The National Honours and Awards Law, 2010 gives due recognition to those among us who have provided distinguished service to the Cayman Islands community. “Bestowed in person or posthumously, these awards don’t interfere with, or supersede, any granted by Her Majesty the Queen, the Governor or the Cabinet,” the Premier noted.

Dr. Joseph Jackman(centre) stands next to plaque underneath the neem tree

The National Honours and Awards Committee, which is set up in consultation with the Leader of the Opposition advises the premier on granting these awards based on public nominations in three categories.

1. The Medal of Honour in three classes: Commander, Officer and Member – awarded for eminent service of national importance or outstanding, brave or humane acts;

2. The Medal of Merit in Gold and Silver distinctions, granted for long and meritorious service in the arts, sciences, literature and other fields; and

3. the Long-Service award – for diligent service and exemplary conduct in 20 years or more of public service.

The Premier in his speech was most complimentary of all the awardees: “Today our hearts brim with pride at the collective accomplishments of this eminent group of award recipients. They are some of the finest members of the community, dedicated to their work for the community, exemplifying sterling qualities that distinguish them among their peers and above all for showing a passion for making a difference in the community,” he said.

Dr. Joe Jackman (as he is affectionately known in Montserrat) in the 1970s left his homeland and took up position in Cayman Islands.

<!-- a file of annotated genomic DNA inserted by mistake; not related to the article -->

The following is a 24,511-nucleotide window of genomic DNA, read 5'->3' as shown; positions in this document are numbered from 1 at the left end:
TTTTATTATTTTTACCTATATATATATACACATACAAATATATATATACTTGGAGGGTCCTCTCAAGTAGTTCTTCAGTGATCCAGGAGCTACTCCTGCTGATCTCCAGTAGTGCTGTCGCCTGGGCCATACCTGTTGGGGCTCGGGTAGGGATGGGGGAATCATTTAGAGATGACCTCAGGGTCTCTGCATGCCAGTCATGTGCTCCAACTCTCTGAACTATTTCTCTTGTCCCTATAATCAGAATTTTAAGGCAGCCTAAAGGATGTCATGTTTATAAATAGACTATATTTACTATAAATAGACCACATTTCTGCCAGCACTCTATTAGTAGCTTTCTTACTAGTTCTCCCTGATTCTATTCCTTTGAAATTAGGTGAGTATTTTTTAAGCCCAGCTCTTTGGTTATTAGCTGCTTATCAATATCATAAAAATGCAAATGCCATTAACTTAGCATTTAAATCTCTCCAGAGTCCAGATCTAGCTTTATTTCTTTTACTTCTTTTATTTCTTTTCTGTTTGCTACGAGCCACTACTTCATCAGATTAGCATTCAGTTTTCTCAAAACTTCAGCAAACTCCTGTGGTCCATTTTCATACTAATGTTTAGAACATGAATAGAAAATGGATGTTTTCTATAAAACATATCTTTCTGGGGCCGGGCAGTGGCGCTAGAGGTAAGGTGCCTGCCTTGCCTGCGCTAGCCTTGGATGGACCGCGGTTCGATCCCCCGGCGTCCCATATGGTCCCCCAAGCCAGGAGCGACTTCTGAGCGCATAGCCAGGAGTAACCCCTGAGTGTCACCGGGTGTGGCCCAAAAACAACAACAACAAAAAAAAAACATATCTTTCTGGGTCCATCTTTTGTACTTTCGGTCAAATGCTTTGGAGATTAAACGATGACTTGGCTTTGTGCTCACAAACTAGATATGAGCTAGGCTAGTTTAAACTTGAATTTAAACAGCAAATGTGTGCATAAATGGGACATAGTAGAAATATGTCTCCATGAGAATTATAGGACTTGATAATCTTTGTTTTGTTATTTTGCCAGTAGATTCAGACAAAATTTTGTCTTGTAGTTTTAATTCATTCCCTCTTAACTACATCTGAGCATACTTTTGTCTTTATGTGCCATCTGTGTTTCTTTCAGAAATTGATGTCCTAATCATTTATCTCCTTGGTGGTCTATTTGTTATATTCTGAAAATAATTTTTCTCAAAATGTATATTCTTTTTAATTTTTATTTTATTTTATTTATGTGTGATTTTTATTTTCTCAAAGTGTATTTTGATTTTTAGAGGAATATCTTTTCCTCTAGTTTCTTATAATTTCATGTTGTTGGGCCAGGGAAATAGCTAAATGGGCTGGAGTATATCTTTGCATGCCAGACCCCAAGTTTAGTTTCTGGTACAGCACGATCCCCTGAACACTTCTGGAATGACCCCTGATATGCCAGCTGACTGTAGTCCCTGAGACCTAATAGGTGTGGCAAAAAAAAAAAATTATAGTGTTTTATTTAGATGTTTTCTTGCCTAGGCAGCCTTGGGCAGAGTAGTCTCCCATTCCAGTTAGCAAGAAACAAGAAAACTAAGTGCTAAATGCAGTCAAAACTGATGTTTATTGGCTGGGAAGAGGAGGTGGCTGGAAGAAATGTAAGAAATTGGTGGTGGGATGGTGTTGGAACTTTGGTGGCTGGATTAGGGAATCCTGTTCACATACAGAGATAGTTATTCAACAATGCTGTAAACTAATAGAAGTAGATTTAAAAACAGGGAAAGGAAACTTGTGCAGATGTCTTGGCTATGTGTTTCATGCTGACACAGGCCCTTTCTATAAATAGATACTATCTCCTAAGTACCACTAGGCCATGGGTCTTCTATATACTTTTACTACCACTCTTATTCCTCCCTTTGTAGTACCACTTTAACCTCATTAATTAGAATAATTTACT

In February last year Minister of District Administration, Works, Lands and Agriculture, the Hon. Juliana O’Connor-Connolly, JP recently (Tuesday 22 February) unveiled a commemorative plaque sited under a large neem tree near the George Town Library.

Dr. Jackman – who was also the Islands’ Chief Agricultural and Veterinary Officer between 1976 and 1982 – was on hand for the unveiling, as was Recreation Parks and Cemeteries Unit Director Jonathan Jackson.
The plaque recognises this tree as the first of its kind to be planted in the Cayman Islands.
During his tenure as Department of Agriculture Director during the 1970s, Dr. Joseph Jackman brought the first seeds from Montserrat (in October 1975).

Wording on the plaque confirms that the neem tree is one of the world’s most beneficial plants. Native to India, Burma, Malaysia and other countries in that region, all parts of the tree are said to have medicinal use. It has been used in Indian medications for thousands of years.

Outfitted with seating at its base, the George Town tree is now a lush and massive plant that provides shade for the lunchtime crowd and others seeking a quiet place to rest or chat.

Minister O’Connor-Connolly said that Cayman needs to celebrate its agricultural history and should share the stories with residents and visitors alike.